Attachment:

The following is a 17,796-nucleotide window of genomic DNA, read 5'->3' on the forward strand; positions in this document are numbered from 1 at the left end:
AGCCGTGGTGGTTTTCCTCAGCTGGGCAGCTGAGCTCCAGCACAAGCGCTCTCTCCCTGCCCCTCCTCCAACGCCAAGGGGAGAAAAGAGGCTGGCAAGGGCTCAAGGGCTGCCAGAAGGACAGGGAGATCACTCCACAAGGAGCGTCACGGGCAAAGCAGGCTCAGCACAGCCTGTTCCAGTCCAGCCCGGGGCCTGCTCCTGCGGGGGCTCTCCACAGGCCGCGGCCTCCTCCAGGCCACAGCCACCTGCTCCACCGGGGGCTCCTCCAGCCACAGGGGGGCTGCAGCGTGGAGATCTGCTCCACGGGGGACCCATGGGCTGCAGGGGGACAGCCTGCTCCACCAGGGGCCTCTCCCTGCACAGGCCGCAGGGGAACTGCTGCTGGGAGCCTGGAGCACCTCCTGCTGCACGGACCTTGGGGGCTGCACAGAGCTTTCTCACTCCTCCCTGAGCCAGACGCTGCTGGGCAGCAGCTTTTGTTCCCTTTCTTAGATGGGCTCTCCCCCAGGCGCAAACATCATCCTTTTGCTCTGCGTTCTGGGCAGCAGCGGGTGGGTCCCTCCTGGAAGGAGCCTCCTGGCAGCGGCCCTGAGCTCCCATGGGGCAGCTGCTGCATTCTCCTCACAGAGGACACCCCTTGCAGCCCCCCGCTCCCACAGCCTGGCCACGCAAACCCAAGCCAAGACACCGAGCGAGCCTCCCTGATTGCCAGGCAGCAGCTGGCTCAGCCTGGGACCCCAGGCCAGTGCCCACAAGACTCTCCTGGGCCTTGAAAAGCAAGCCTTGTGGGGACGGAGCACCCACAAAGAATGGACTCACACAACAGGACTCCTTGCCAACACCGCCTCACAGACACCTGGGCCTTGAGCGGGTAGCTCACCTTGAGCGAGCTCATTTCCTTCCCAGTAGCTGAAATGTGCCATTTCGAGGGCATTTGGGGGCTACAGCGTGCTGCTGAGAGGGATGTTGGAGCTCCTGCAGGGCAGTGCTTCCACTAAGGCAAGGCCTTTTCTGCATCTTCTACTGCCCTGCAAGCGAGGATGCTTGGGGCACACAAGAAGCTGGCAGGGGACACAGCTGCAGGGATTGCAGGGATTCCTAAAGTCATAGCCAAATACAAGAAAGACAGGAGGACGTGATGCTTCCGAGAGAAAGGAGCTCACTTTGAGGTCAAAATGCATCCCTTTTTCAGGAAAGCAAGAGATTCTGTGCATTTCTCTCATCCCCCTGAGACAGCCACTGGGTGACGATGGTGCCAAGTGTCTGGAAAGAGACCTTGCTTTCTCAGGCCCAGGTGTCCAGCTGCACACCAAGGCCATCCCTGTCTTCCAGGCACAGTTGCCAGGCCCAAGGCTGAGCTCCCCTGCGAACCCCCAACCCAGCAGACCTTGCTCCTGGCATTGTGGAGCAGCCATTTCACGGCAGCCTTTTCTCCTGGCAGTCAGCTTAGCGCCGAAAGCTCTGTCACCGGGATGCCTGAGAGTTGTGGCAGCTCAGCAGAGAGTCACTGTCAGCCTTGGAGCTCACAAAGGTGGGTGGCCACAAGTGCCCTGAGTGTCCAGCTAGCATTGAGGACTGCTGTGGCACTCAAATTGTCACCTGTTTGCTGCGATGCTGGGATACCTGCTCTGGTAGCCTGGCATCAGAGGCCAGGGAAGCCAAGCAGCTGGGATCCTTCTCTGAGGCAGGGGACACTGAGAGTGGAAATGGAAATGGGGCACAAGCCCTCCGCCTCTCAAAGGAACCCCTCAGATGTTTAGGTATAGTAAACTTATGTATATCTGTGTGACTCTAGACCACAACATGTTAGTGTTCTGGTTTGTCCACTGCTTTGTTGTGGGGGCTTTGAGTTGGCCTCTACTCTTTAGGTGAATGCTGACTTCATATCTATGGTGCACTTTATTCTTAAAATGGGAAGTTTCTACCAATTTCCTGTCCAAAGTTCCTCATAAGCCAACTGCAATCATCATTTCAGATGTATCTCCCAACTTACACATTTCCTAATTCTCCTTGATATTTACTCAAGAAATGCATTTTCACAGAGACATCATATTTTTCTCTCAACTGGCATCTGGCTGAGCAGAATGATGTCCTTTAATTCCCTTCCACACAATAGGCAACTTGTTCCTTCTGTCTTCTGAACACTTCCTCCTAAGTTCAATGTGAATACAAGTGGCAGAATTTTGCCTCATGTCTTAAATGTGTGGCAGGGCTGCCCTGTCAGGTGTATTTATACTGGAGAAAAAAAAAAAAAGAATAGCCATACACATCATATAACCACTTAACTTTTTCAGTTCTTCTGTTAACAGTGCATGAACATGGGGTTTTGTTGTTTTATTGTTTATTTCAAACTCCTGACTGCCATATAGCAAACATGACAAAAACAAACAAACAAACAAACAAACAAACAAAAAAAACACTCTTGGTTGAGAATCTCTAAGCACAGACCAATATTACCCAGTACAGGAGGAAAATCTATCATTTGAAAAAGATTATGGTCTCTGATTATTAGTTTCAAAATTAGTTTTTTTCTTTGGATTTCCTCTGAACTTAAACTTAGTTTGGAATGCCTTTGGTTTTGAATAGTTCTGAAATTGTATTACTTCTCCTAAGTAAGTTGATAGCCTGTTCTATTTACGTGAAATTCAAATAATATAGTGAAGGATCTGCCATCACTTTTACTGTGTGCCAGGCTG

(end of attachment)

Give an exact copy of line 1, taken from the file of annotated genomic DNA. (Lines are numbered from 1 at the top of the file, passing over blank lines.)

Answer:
The following is a 17,796-nucleotide window of genomic DNA, read 5'->3' on the forward strand; positions in this document are numbered from 1 at the left end: